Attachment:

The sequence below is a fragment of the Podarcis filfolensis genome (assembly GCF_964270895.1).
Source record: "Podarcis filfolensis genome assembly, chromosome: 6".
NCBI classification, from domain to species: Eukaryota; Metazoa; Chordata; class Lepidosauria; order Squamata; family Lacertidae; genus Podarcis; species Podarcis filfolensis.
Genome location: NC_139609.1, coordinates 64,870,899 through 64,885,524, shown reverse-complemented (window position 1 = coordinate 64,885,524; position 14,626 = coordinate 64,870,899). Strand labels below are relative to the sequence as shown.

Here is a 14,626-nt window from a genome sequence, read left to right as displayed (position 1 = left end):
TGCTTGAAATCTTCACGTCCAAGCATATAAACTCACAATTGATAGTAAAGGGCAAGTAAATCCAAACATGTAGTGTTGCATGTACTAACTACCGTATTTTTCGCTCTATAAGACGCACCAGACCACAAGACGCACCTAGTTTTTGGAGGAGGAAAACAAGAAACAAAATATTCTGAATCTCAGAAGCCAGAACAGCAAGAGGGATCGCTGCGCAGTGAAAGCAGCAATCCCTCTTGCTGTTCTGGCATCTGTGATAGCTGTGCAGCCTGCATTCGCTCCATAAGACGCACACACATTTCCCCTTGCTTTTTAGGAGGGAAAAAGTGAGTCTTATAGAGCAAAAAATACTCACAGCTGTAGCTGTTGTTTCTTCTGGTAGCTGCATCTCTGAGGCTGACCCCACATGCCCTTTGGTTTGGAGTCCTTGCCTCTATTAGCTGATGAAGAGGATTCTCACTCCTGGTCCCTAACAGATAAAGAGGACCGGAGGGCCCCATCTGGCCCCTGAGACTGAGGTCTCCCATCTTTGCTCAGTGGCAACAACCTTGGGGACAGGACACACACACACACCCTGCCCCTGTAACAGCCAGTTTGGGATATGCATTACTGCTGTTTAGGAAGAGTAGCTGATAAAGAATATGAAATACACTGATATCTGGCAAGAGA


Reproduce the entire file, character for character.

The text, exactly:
The sequence below is a fragment of the Podarcis filfolensis genome (assembly GCF_964270895.1).
Source record: "Podarcis filfolensis genome assembly, chromosome: 6".
NCBI classification, from domain to species: Eukaryota; Metazoa; Chordata; class Lepidosauria; order Squamata; family Lacertidae; genus Podarcis; species Podarcis filfolensis.
Genome location: NC_139609.1, coordinates 64,870,899 through 64,885,524, shown reverse-complemented (window position 1 = coordinate 64,885,524; position 14,626 = coordinate 64,870,899). Strand labels below are relative to the sequence as shown.

Here is a 14,626-nt window from a genome sequence, read left to right as displayed (position 1 = left end):
TGCTTGAAATCTTCACGTCCAAGCATATAAACTCACAATTGATAGTAAAGGGCAAGTAAATCCAAACATGTAGTGTTGCATGTACTAACTACCGTATTTTTCGCTCTATAAGACGCACCAGACCACAAGACGCACCTAGTTTTTGGAGGAGGAAAACAAGAAACAAAATATTCTGAATCTCAGAAGCCAGAACAGCAAGAGGGATCGCTGCGCAGTGAAAGCAGCAATCCCTCTTGCTGTTCTGGCATCTGTGATAGCTGTGCAGCCTGCATTCGCTCCATAAGACGCACACACATTTCCCCTTGCTTTTTAGGAGGGAAAAAGTGAGTCTTATAGAGCAAAAAATACTCACAGCTGTAGCTGTTGTTTCTTCTGGTAGCTGCATCTCTGAGGCTGACCCCACATGCCCTTTGGTTTGGAGTCCTTGCCTCTATTAGCTGATGAAGAGGATTCTCACTCCTGGTCCCTAACAGATAAAGAGGACCGGAGGGCCCCATCTGGCCCCTGAGACTGAGGTCTCCCATCTTTGCTCAGTGGCAACAACCTTGGGGACAGGACACACACACACACCCTGCCCCTGTAACAGCCAGTTTGGGATATGCATTACTGCTGTTTAGGAAGAGTAGCTGATAAAGAATATGAAATACACTGATATCTGGCAAGAGA